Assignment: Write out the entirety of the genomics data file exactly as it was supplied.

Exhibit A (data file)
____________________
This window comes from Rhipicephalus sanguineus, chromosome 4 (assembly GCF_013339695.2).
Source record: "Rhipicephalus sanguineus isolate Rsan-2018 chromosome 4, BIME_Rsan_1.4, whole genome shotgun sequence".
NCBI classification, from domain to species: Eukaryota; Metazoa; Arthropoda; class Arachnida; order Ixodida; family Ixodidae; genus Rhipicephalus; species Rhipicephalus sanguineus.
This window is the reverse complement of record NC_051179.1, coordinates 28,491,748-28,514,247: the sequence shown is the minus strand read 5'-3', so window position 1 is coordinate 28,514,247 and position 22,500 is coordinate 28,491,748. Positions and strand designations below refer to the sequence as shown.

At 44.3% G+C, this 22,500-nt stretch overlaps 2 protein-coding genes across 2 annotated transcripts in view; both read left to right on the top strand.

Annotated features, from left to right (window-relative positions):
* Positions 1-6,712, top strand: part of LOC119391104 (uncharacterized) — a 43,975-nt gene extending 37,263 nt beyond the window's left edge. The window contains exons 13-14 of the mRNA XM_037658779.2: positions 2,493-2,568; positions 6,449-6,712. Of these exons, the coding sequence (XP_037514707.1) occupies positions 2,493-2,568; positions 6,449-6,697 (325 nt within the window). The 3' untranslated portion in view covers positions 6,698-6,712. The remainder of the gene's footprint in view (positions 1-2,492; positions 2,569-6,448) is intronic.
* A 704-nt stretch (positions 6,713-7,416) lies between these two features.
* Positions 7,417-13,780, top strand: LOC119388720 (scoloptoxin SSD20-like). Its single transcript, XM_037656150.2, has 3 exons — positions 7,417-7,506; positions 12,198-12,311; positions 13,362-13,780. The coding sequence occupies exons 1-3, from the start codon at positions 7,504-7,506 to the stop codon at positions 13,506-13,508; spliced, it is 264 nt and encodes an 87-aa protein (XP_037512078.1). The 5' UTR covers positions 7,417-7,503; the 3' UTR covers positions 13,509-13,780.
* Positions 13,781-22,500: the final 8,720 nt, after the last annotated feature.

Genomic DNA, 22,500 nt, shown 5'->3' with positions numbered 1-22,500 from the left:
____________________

This window comes from Rhipicephalus sanguineus, chromosome 4 (assembly GCF_013339695.2).
Source record: "Rhipicephalus sanguineus isolate Rsan-2018 chromosome 4, BIME_Rsan_1.4, whole genome shotgun sequence".
NCBI classification, from domain to species: Eukaryota; Metazoa; Arthropoda; class Arachnida; order Ixodida; family Ixodidae; genus Rhipicephalus; species Rhipicephalus sanguineus.
This window is the reverse complement of record NC_051179.1, coordinates 28,491,748-28,514,247: the sequence shown is the minus strand read 5'-3', so window position 1 is coordinate 28,514,247 and position 22,500 is coordinate 28,491,748. Positions and strand designations below refer to the sequence as shown.

At 44.3% G+C, this 22,500-nt stretch overlaps 2 protein-coding genes across 2 annotated transcripts in view; both read left to right on the top strand.

Annotated features, from left to right (window-relative positions):
* Positions 1-6,712, top strand: part of LOC119391104 (uncharacterized) — a 43,975-nt gene extending 37,263 nt beyond the window's left edge. The window contains exons 13-14 of the mRNA XM_037658779.2: positions 2,493-2,568; positions 6,449-6,712. Of these exons, the coding sequence (XP_037514707.1) occupies positions 2,493-2,568; positions 6,449-6,697 (325 nt within the window). The 3' untranslated portion in view covers positions 6,698-6,712. The remainder of the gene's footprint in view (positions 1-2,492; positions 2,569-6,448) is intronic.
* A 704-nt stretch (positions 6,713-7,416) lies between these two features.
* Positions 7,417-13,780, top strand: LOC119388720 (scoloptoxin SSD20-like). Its single transcript, XM_037656150.2, has 3 exons — positions 7,417-7,506; positions 12,198-12,311; positions 13,362-13,780. The coding sequence occupies exons 1-3, from the start codon at positions 7,504-7,506 to the stop codon at positions 13,506-13,508; spliced, it is 264 nt and encodes an 87-aa protein (XP_037512078.1). The 5' UTR covers positions 7,417-7,503; the 3' UTR covers positions 13,509-13,780.
* Positions 13,781-22,500: the final 8,720 nt, after the last annotated feature.

Genomic DNA, 22,500 nt, shown 5'->3' with positions numbered 1-22,500 from the left: